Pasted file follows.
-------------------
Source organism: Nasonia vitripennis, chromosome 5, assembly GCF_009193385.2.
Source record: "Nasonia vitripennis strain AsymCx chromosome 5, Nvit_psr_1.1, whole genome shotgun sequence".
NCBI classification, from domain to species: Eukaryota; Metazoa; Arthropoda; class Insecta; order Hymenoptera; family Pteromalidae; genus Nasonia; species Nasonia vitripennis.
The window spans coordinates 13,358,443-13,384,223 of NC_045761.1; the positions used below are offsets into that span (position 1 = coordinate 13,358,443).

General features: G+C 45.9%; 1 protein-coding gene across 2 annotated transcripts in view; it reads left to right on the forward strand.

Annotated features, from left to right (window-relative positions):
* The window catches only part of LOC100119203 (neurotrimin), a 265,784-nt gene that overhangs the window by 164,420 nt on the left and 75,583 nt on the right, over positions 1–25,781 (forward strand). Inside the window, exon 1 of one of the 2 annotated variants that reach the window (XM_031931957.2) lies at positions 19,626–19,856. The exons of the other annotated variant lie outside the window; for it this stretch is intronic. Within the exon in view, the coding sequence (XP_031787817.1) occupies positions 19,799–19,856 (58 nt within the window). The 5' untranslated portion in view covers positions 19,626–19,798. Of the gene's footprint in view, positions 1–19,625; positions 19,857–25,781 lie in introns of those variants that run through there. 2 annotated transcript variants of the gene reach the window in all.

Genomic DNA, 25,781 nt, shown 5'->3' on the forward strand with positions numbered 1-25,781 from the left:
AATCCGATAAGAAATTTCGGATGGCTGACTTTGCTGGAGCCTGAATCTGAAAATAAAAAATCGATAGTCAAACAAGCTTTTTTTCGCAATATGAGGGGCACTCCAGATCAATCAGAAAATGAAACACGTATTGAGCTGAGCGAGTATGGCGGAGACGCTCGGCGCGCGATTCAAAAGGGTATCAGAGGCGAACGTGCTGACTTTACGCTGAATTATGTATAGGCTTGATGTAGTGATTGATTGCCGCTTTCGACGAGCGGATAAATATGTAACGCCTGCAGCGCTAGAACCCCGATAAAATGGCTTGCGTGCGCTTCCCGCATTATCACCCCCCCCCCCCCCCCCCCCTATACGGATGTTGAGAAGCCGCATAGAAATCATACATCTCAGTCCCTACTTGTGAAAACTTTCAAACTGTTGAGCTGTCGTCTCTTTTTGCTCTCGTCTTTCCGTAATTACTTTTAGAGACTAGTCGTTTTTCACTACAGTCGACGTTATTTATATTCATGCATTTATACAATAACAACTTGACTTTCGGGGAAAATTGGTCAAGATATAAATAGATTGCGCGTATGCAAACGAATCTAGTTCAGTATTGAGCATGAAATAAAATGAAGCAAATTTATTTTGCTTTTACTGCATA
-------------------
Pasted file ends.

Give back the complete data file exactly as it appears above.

Source organism: Nasonia vitripennis, chromosome 5, assembly GCF_009193385.2.
Source record: "Nasonia vitripennis strain AsymCx chromosome 5, Nvit_psr_1.1, whole genome shotgun sequence".
NCBI classification, from domain to species: Eukaryota; Metazoa; Arthropoda; class Insecta; order Hymenoptera; family Pteromalidae; genus Nasonia; species Nasonia vitripennis.
The window spans coordinates 13,358,443-13,384,223 of NC_045761.1; the positions used below are offsets into that span (position 1 = coordinate 13,358,443).

General features: G+C 45.9%; 1 protein-coding gene across 2 annotated transcripts in view; it reads left to right on the forward strand.

Annotated features, from left to right (window-relative positions):
* The window catches only part of LOC100119203 (neurotrimin), a 265,784-nt gene that overhangs the window by 164,420 nt on the left and 75,583 nt on the right, over positions 1–25,781 (forward strand). Inside the window, exon 1 of one of the 2 annotated variants that reach the window (XM_031931957.2) lies at positions 19,626–19,856. The exons of the other annotated variant lie outside the window; for it this stretch is intronic. Within the exon in view, the coding sequence (XP_031787817.1) occupies positions 19,799–19,856 (58 nt within the window). The 5' untranslated portion in view covers positions 19,626–19,798. Of the gene's footprint in view, positions 1–19,625; positions 19,857–25,781 lie in introns of those variants that run through there. 2 annotated transcript variants of the gene reach the window in all.

Genomic DNA, 25,781 nt, shown 5'->3' on the forward strand with positions numbered 1-25,781 from the left:
AATCCGATAAGAAATTTCGGATGGCTGACTTTGCTGGAGCCTGAATCTGAAAATAAAAAATCGATAGTCAAACAAGCTTTTTTTCGCAATATGAGGGGCACTCCAGATCAATCAGAAAATGAAACACGTATTGAGCTGAGCGAGTATGGCGGAGACGCTCGGCGCGCGATTCAAAAGGGTATCAGAGGCGAACGTGCTGACTTTACGCTGAATTATGTATAGGCTTGATGTAGTGATTGATTGCCGCTTTCGACGAGCGGATAAATATGTAACGCCTGCAGCGCTAGAACCCCGATAAAATGGCTTGCGTGCGCTTCCCGCATTATCACCCCCCCCCCCCCCCCCCCCTATACGGATGTTGAGAAGCCGCATAGAAATCATACATCTCAGTCCCTACTTGTGAAAACTTTCAAACTGTTGAGCTGTCGTCTCTTTTTGCTCTCGTCTTTCCGTAATTACTTTTAGAGACTAGTCGTTTTTCACTACAGTCGACGTTATTTATATTCATGCATTTATACAATAACAACTTGACTTTCGGGGAAAATTGGTCAAGATATAAATAGATTGCGCGTATGCAAACGAATCTAGTTCAGTATTGAGCATGAAATAAAATGAAGCAAATTTATTTTGCTTTTACTGCATA